And yet, there is a chance, as slim as it may be, that all the current efforts can turn this tide away from the precipice. Will anyone be interested in seeing this show if we are able to pull back from the precipice, and everyone lives on? Will anyone be interested in seeing this show if it is not about desperate famine? Strengthening coping mechanisms is not a particularly riveting plot; but it is heroic. “Heavy storms have been reported in parts of Awdal and Wooqoyi Galbeed regions in Somaliland. The storms have led [to the] destruction of structures, loss of unconfirmed number of livestock and six human lives. Dilla, Jufa and Kalabaydh stations recorded 86mm, 100mm and 148mm respectively last night. The wet conditions are expected to persist in the next three days in most parts of Somaliland and Puntland,” according to the rainfall forecast released by the Somalia Water and Land Information Management Project (SWALIM) on April 7.
It started to rain a week ago. Despite all the weather satellite images and reports, no one can tell if this rain is just a short series of showers, a cruel mockery of the hopes of the desperate families, or will deliver the full expected rainfall for the season. The latter will not end the food insecurity, but it will certainly arrest a slide towards an IPC Phase 4 Emergency or Phase 5 Famine. With drought, hope springs eternal.
“The livestock sector is the most productive in Somalia, with the most potential,” says FAO’s Trenchard. He adds that over 5 million live animals per year have been exported to the Arab Gulf in the last couple of years, and this represents 40 percent of the entire economy. The long term vision is to support this industry, to develop the value-add processing sector to allow Somalis to export meat instead of live animals. All this will help boost the economy, thereby further strengthening the resilience of pastoralists to withstand future shocks.
“Pastoralism has existed for millennia, and pastoralists are the most resilient people on earth,” says Dr. Solomon Munyua, director of the IGAD Center for Pastoral Areas and Livestock Development. The center brings together Horn of Africa countries that are struggling with the question of how to strengthen the livestock and dry lands economies of the region. From his modest Nairobi office, Munyua passionately explains that the biggest existential threat to the pastoralist is not drought or climate change, but the risk of being dispossessed of their pastoral lands by oil and mineral exploration. The arid lands of the pastoralists are geologically mineral-rich, and this is true across the entire Horn of Africa. Awareness raising and diversification is the key to sustainable livelihood for the drought-prone pastoralist.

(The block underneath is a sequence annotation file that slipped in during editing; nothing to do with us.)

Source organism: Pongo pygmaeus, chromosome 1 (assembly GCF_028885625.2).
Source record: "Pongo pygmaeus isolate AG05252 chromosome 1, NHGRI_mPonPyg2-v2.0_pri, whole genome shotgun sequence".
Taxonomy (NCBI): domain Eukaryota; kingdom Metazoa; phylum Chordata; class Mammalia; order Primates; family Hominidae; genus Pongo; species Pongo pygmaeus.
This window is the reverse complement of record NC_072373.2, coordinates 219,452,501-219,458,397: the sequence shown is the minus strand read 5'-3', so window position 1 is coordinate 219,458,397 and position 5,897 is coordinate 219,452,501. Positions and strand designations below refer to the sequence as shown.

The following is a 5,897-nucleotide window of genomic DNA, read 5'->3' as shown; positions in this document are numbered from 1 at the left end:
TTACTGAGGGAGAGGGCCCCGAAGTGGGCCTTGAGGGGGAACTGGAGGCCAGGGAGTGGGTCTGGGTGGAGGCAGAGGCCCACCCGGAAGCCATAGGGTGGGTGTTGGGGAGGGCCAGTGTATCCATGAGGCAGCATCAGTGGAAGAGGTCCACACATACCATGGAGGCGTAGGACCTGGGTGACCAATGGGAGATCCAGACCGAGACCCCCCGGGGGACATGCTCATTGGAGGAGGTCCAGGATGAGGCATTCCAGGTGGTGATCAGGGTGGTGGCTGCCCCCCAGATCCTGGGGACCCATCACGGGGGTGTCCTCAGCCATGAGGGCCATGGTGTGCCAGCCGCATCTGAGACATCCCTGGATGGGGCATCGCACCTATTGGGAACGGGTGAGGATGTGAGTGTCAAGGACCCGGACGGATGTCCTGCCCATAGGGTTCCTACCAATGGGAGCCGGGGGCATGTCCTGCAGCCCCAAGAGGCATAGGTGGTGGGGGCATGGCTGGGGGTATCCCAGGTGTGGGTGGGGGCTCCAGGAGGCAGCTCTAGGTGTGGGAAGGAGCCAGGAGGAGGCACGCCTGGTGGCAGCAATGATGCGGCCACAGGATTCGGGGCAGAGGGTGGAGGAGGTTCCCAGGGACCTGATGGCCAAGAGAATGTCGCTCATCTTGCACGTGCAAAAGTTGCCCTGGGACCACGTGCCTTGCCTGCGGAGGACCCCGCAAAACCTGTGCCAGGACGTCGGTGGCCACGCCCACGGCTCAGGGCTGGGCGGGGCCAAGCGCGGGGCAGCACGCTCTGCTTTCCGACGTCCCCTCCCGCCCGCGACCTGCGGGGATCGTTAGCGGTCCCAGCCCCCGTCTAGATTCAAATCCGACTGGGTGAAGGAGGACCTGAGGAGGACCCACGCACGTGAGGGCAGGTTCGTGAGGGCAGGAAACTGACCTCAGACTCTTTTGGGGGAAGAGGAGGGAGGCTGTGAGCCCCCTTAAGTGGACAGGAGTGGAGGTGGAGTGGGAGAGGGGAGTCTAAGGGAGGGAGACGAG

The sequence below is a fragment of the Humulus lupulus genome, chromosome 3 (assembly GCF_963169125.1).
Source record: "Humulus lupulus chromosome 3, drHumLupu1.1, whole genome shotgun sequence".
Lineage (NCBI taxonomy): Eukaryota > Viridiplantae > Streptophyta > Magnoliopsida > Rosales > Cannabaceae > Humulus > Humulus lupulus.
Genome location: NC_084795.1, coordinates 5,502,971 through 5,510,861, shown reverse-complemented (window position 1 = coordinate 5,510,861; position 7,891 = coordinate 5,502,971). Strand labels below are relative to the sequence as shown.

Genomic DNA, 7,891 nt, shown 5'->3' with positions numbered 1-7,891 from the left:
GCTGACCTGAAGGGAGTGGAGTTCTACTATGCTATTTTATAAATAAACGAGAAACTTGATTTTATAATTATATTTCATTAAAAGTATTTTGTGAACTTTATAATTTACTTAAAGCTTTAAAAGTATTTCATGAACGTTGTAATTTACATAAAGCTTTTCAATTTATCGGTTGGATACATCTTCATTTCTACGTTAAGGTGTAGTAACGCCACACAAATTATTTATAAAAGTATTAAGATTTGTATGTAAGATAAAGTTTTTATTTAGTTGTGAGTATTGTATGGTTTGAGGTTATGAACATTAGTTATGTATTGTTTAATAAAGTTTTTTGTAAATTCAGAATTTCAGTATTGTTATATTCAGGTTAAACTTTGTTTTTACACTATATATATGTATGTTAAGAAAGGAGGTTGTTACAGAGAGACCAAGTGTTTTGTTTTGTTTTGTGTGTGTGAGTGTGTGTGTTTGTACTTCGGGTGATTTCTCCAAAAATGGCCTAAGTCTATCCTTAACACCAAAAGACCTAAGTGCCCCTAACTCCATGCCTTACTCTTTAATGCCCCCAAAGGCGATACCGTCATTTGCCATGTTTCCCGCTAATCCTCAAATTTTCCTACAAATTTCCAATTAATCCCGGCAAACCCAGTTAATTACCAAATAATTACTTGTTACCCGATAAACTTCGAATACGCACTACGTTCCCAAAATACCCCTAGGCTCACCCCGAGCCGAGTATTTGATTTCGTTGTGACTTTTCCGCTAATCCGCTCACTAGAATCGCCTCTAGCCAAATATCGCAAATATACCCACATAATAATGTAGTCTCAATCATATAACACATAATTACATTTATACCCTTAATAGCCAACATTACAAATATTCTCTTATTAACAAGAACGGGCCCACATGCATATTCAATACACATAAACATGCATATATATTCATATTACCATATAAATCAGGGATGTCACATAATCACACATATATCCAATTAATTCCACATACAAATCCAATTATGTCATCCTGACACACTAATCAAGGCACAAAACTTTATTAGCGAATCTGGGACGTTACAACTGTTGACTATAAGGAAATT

Jibrell is not optimistic. With her environmental work, she has seen too much devastation of the fragile lands, largely because of the deforestation for charcoal. “There is no hope for pastoralism,” she says with regret, despite having been born to a pastoral family. The combined pressure of global climate change, environmental damage and youth urbanization sounds the death knell for this way of life. We should look for alternatives for the future, she argues, radically proposing heavy investment in fisheries infrastructure and the engagement of the entire Somali population in fishing activities along the 3,500 kilometer coastline.
But for the present, livestock is the economic mainstay in this region. The animals are shipped from ports in Somaliland and Puntland to the Gulf, and should the drought ease a bit, the upcoming Ramadan export season will be a successful one. Pastoralism is far from over.
And for now, famine and its sidekick, despair, are being kept off the stage with a script of hope and early action.